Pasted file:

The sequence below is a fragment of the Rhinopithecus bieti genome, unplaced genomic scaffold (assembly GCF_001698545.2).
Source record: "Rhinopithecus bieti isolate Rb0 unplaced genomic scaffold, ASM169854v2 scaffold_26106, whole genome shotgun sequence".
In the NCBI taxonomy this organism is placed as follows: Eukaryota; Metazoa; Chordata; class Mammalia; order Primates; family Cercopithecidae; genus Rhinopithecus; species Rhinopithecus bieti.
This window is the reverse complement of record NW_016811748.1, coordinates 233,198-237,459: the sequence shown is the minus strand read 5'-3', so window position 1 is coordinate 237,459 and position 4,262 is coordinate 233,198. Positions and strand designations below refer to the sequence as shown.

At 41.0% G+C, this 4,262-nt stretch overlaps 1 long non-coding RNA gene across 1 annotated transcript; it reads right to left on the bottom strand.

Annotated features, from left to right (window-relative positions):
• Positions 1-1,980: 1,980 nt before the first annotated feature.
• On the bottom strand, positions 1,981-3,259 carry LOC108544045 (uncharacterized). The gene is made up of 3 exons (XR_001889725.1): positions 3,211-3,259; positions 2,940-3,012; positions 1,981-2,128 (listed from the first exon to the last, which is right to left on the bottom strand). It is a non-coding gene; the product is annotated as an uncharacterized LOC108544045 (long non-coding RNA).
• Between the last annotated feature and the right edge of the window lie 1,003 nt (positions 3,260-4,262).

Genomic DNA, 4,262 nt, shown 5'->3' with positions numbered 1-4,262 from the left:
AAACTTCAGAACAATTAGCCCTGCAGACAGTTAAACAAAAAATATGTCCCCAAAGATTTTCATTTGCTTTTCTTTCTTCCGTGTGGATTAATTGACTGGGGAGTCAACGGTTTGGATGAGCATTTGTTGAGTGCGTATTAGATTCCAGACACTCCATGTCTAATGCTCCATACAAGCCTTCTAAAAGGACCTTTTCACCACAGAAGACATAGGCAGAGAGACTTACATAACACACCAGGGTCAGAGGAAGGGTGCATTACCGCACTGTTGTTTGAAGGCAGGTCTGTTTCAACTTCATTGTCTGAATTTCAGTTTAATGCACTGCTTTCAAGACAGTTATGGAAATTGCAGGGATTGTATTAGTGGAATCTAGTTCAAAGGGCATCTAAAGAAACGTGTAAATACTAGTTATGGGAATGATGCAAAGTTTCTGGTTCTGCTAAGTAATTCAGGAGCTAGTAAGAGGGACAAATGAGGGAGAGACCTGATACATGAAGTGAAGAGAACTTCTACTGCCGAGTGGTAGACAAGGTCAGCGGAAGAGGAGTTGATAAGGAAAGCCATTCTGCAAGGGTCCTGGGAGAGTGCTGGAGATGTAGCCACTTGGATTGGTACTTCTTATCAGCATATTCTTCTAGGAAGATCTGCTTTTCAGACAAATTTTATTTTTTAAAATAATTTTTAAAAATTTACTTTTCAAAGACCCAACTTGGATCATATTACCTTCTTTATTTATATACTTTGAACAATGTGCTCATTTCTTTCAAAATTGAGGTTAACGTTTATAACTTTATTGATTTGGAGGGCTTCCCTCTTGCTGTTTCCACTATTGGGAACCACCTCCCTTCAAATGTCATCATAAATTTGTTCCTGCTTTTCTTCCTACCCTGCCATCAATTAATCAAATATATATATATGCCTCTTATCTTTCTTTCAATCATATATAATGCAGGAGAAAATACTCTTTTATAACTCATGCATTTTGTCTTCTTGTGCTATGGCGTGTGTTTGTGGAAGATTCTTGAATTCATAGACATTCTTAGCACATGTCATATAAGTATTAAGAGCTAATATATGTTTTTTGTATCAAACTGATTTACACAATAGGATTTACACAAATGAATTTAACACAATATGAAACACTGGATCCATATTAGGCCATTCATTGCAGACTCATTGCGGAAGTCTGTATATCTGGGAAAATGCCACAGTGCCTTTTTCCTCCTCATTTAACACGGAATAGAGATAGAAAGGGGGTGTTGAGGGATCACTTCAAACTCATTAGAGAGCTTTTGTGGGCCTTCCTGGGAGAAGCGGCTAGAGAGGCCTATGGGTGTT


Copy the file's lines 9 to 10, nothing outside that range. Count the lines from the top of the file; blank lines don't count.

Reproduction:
• Between the last annotated feature and the right edge of the window lie 1,003 nt (positions 3,260-4,262).

Genomic DNA, 4,262 nt, shown 5'->3' with positions numbered 1-4,262 from the left: